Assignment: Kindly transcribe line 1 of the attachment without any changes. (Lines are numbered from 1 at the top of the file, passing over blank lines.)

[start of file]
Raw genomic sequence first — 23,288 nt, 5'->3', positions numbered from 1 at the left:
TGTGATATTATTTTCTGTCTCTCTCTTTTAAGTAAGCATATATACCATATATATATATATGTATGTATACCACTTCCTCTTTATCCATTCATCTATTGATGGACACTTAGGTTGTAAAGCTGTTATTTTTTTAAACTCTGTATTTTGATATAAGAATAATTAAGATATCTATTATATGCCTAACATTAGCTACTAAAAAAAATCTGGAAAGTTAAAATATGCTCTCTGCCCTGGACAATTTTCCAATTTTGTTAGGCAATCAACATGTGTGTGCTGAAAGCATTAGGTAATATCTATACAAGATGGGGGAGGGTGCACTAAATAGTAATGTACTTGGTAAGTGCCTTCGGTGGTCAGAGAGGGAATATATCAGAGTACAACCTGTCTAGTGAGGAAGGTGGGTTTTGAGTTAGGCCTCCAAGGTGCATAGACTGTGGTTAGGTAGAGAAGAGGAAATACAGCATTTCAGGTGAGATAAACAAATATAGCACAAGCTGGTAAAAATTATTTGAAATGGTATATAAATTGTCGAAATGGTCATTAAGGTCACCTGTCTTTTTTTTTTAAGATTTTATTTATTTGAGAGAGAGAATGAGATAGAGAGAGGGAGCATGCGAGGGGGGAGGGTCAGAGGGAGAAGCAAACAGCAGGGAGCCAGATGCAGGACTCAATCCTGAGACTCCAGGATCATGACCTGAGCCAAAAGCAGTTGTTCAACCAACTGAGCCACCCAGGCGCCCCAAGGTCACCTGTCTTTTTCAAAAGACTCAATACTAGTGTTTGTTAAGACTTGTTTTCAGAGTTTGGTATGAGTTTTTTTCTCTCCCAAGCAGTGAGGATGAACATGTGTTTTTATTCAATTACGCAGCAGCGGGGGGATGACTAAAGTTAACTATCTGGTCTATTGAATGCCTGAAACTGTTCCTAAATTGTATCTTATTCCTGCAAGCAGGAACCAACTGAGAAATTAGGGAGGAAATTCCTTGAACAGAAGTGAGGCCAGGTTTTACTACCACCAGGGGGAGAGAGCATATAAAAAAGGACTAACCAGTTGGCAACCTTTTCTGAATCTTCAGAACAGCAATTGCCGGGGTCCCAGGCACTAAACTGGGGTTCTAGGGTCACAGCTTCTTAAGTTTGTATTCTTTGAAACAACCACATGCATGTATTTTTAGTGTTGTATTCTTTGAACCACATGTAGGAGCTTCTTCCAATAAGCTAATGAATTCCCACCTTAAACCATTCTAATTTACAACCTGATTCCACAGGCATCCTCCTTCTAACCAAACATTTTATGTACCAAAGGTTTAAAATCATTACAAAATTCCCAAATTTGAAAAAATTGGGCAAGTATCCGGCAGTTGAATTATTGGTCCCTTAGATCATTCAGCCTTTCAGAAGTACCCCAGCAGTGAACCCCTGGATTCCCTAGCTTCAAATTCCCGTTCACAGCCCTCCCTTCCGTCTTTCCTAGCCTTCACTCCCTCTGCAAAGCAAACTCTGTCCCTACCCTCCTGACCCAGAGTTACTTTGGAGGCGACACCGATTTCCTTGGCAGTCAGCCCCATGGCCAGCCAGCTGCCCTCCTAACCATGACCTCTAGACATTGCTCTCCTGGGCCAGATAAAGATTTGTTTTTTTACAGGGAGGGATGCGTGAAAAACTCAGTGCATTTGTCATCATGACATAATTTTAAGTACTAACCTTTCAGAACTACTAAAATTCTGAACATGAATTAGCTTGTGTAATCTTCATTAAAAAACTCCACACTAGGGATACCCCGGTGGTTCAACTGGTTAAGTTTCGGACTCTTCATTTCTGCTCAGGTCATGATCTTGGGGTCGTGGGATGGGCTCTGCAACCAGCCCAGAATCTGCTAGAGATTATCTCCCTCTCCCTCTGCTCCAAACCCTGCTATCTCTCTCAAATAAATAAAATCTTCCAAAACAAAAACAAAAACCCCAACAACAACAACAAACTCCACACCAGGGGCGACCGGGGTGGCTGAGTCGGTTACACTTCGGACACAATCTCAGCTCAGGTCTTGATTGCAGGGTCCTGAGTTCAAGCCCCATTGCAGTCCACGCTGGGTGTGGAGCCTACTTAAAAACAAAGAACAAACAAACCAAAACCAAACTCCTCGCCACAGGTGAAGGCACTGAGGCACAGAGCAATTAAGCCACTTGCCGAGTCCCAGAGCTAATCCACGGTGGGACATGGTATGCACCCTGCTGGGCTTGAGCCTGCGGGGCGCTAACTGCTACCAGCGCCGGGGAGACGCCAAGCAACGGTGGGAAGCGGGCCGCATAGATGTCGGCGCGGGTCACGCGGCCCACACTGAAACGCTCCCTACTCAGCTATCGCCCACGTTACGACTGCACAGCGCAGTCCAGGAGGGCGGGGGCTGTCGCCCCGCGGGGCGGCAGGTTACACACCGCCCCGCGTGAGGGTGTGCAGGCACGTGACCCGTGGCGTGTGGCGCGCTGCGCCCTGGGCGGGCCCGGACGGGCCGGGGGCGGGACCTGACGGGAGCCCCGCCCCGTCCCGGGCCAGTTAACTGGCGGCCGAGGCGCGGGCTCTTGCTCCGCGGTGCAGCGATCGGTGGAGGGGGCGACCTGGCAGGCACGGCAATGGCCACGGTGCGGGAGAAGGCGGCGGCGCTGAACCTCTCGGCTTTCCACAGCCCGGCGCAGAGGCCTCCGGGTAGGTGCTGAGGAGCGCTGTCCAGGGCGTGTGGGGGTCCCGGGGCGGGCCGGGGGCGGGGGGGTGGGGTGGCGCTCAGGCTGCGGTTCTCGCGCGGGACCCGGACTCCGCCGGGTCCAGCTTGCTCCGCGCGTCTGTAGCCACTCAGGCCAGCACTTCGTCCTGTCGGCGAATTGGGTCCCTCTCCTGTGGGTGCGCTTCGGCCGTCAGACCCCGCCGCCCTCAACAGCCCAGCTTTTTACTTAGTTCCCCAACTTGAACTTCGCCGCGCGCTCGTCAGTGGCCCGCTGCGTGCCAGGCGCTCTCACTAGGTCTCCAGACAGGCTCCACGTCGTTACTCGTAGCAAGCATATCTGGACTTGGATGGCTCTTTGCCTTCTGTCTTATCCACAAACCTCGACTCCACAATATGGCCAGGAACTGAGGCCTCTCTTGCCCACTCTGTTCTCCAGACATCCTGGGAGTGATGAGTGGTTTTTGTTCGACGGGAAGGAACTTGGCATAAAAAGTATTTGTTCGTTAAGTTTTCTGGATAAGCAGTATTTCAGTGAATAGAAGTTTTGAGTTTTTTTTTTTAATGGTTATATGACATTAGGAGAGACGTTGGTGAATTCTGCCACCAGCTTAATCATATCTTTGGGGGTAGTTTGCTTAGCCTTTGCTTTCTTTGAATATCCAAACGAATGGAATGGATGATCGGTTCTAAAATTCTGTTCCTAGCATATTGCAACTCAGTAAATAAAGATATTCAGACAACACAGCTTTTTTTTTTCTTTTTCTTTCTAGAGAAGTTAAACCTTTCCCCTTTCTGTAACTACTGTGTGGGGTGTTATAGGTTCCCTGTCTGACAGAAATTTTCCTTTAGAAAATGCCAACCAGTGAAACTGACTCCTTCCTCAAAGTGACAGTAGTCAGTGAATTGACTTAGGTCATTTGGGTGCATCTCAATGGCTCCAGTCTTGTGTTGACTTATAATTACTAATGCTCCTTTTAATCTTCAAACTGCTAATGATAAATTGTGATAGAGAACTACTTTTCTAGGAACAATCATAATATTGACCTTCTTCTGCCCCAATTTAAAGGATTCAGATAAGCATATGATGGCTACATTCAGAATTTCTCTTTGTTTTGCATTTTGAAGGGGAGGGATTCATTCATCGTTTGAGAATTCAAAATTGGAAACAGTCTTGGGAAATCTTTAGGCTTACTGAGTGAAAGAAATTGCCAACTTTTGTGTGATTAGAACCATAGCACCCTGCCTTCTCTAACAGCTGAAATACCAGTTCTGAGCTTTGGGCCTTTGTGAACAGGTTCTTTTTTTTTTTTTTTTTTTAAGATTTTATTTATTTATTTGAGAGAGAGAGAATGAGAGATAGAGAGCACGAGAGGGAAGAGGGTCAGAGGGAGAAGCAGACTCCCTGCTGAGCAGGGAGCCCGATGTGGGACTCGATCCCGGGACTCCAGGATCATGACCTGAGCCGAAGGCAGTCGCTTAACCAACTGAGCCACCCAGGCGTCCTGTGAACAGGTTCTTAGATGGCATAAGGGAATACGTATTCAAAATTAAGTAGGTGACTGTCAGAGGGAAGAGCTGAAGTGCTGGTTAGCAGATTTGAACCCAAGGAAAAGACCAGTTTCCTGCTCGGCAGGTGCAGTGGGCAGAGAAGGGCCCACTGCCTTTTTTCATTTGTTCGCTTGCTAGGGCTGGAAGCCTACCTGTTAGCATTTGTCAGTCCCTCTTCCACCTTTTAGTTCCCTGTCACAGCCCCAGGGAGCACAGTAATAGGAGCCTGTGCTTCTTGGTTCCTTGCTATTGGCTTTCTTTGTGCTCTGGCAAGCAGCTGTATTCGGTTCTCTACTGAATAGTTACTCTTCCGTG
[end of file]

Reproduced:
Raw genomic sequence first — 23,288 nt, 5'->3', positions numbered from 1 at the left: